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Fyodor's first novel is about two impoverished first cousins, Makar Vevushkin, a government clerk, and Varvara Dobreselove, a seamtress, who, although they live very near each other, correspond in a series of letters that compose the narrative. Older, Vevushkin romanticizes life and attaches great meaning to the arts in his correspondence with Varvara, who becomes, at times, his muse. In one letter he writes,
(June 26) What a splendid thing is literature, Barbara—what a splendid thing! ....It strengthens and instructs the heart of man.... Literature is a sort of picture—a sort of picture or mirror. It connotes at once passion, expression, fine criticism, good learning, and a document....
But, later, Varvar loses her interest in literature when a rich widower, Mr. Bykov, who represents materialism and sexual power, enters her life and she sees a way out of her poverty. Because she chooses to marry Bykov, she rejects a young student named Pokrovski, who dies of consumption, but bequeaths his many books to Varvar. But, his father tosses them behind him in the mud during his son's funeral procession.
Distraught by his loss of Varvar, Devushkin feels the dark harshness of life in his aloneness. Nevertheless, he welcomes some suffering and feels it will help him atone for some of his sins, writing,"Although I suffer for you, I find even suffering for you is easy."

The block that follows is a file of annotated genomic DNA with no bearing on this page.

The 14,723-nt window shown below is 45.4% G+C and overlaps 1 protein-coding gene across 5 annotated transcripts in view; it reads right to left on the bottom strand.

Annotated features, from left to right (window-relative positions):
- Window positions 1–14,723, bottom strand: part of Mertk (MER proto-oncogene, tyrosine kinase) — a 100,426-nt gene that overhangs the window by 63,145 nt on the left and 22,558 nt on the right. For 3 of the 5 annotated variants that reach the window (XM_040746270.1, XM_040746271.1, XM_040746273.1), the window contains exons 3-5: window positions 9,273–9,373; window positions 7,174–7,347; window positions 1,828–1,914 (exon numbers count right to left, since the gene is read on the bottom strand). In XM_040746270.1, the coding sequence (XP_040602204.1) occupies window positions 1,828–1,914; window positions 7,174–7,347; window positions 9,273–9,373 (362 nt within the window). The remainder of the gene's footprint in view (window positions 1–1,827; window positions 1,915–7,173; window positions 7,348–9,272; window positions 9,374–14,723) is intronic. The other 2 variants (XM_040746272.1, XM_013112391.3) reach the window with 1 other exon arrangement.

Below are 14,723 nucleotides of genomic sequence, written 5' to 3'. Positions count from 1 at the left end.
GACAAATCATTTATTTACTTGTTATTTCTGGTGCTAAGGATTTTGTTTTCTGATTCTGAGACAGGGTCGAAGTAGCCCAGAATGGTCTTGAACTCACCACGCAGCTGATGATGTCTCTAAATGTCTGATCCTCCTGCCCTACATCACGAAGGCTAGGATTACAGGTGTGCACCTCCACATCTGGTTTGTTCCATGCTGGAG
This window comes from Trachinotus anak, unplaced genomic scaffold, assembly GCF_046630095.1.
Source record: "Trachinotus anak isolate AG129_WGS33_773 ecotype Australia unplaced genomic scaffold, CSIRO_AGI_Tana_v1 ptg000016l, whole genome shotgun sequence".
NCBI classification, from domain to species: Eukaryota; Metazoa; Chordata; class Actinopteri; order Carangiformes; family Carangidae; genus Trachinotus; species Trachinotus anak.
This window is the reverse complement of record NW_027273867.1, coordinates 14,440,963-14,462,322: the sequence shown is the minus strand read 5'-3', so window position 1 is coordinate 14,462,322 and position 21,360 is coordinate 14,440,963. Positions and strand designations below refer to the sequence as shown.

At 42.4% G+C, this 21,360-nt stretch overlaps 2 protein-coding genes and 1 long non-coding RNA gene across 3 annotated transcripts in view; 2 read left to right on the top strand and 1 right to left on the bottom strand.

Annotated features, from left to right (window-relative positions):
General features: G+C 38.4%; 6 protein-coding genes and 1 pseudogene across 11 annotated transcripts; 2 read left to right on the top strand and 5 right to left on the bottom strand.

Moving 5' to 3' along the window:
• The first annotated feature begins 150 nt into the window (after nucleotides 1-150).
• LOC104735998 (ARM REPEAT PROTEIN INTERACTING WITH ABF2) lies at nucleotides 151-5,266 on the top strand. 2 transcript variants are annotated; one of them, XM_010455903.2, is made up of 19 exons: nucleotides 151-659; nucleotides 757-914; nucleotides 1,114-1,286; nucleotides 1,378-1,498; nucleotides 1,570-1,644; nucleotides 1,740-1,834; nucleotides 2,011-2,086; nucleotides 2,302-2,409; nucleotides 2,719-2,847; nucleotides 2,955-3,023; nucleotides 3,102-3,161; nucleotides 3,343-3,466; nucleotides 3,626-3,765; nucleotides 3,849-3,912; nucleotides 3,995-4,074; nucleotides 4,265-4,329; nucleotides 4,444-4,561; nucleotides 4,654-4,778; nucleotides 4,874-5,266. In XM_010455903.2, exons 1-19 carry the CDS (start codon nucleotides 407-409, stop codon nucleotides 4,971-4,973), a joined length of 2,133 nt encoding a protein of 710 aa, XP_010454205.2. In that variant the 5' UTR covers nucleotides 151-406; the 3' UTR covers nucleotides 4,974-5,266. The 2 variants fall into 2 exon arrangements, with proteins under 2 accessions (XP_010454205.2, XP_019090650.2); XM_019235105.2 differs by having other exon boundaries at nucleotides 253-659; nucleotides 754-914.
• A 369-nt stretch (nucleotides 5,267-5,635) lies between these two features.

In a very naturalistic passage that demonstrates Dostovesky's characteristic style, polyphony, the life of the poor becomes a metaphor of nature,
Clouds overlaid the sky as with a shroud of mist, and everything looked sad, rainy, and threatening under a fine drizzle which was beating against the window-panes, and streaking their dull, dark surfaces with runlets of cold, dirty moisture. Only a scanty modicum of daylight entered to war with the trembling rays of the ikon lamp. The dying man threw me a wistful look, and nodded. The next moment he had passed away.
Certainly, then, the themes of Poor Folks is the struggle, sometimes naturalistic, of man to find meaning and to keep alive his soul in the midst of abject poverty. Themes of naturalism, poverty, the relationship of the victimized and the impoverished with the wealthy, and the resulting dreamworld of the poor who struggle to maintain their dignity.
As is characteristic of Dostovesky's works, his first novel displays some of his deep psychological examinations of the human condition, examinations that are often dark, yet somehow romantic--so like the Russian soul of its author.
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